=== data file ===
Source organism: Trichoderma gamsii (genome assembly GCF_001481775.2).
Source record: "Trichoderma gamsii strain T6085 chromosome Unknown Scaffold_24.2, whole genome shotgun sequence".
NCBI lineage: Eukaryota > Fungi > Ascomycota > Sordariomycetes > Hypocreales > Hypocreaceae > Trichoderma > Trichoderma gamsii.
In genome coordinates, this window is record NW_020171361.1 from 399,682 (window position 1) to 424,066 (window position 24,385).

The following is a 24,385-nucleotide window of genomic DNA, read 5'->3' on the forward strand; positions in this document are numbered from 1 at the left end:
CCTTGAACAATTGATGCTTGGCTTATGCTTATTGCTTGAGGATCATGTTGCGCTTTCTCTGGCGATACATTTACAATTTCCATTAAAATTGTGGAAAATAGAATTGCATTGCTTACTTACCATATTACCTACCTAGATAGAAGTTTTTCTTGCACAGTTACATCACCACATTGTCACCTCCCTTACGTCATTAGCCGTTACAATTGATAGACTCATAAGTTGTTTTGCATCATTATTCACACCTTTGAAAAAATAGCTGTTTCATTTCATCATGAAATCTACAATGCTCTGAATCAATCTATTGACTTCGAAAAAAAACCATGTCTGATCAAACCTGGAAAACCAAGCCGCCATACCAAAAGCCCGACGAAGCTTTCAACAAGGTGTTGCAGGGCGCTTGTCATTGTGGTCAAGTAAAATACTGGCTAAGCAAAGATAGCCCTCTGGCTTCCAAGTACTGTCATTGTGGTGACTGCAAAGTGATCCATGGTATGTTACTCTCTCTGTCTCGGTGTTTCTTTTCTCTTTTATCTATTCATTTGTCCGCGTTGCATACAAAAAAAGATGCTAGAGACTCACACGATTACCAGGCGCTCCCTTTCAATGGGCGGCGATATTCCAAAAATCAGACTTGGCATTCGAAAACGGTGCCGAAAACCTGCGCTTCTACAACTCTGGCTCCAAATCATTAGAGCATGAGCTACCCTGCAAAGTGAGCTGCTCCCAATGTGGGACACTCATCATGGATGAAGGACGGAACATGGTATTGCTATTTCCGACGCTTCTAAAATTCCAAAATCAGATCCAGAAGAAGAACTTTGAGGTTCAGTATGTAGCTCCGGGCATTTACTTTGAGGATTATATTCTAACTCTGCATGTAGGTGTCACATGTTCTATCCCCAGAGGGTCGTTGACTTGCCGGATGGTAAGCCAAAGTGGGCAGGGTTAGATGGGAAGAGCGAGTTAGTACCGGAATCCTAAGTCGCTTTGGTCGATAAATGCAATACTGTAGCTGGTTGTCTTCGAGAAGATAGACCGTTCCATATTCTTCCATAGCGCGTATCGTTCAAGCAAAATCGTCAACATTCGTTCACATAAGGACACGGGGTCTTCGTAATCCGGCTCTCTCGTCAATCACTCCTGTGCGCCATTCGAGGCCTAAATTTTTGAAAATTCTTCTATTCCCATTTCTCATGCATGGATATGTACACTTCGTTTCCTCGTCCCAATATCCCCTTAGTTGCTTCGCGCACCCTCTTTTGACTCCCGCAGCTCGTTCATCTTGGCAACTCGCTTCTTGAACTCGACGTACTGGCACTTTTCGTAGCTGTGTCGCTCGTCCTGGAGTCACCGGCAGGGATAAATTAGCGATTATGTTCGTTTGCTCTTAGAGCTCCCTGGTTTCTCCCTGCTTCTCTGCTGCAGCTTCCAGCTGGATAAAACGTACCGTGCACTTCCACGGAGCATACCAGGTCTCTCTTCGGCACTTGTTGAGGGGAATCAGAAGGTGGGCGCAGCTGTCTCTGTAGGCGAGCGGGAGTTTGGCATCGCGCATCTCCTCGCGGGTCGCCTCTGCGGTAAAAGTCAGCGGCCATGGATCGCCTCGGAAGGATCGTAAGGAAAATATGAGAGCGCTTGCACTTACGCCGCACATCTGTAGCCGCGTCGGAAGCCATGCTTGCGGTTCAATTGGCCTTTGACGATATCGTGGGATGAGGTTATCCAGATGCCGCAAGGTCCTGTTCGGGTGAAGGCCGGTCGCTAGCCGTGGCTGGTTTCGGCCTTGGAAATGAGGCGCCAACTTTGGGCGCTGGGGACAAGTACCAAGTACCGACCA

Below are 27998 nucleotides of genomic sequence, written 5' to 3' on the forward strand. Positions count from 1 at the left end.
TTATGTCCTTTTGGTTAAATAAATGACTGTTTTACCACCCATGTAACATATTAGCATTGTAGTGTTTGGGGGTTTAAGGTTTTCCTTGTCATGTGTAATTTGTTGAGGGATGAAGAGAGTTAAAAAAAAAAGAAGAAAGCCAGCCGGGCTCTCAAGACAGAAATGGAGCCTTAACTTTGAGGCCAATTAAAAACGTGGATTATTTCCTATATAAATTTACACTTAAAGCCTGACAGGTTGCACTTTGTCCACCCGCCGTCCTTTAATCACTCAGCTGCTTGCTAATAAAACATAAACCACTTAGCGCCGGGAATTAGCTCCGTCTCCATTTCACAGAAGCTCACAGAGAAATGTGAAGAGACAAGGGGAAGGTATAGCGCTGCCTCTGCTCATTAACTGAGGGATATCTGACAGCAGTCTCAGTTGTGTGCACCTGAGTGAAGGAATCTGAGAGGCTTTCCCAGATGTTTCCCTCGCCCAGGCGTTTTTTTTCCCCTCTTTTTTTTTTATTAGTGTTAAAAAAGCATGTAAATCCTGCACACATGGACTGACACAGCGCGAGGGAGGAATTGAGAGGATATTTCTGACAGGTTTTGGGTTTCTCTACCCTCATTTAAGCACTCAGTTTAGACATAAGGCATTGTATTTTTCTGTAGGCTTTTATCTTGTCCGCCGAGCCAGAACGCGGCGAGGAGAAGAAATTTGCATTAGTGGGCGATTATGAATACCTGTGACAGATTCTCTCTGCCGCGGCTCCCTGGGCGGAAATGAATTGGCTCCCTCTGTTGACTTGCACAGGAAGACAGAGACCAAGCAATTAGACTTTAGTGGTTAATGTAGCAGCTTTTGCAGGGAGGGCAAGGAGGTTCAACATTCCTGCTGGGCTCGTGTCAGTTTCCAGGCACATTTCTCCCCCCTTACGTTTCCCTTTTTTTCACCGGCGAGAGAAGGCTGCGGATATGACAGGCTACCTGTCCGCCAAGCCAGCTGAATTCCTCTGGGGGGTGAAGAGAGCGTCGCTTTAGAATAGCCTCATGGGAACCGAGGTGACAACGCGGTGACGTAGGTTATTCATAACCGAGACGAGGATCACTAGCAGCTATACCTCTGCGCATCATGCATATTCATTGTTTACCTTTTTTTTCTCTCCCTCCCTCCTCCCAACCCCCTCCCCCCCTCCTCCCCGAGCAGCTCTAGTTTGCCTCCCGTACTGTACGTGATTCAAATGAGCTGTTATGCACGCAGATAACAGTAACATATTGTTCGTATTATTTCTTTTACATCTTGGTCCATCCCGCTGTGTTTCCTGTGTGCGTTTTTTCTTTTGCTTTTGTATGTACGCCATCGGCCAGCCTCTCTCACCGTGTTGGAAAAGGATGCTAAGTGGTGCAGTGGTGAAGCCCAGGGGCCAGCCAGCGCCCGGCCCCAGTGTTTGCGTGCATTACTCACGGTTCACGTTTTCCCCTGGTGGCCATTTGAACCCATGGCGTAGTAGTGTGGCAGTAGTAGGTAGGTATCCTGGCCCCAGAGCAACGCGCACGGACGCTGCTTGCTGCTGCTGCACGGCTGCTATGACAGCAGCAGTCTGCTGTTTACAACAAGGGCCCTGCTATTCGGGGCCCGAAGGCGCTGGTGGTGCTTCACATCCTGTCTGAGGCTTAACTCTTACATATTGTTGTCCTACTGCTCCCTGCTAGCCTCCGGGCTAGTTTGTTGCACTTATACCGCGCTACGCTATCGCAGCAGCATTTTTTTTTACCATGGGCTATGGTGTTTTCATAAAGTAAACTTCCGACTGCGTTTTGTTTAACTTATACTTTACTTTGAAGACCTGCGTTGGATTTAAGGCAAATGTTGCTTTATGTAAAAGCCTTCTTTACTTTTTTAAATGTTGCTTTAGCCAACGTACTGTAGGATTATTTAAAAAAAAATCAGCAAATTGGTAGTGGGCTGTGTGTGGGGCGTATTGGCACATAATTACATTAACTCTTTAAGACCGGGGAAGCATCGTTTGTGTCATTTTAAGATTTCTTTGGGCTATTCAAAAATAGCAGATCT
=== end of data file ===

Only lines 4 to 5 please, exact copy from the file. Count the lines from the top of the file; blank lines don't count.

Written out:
In genome coordinates, this window is record NW_020171361.1 from 399,682 (window position 1) to 424,066 (window position 24,385).

The following is a 24,385-nucleotide window of genomic DNA, read 5'->3' on the forward strand; positions in this document are numbered from 1 at the left end: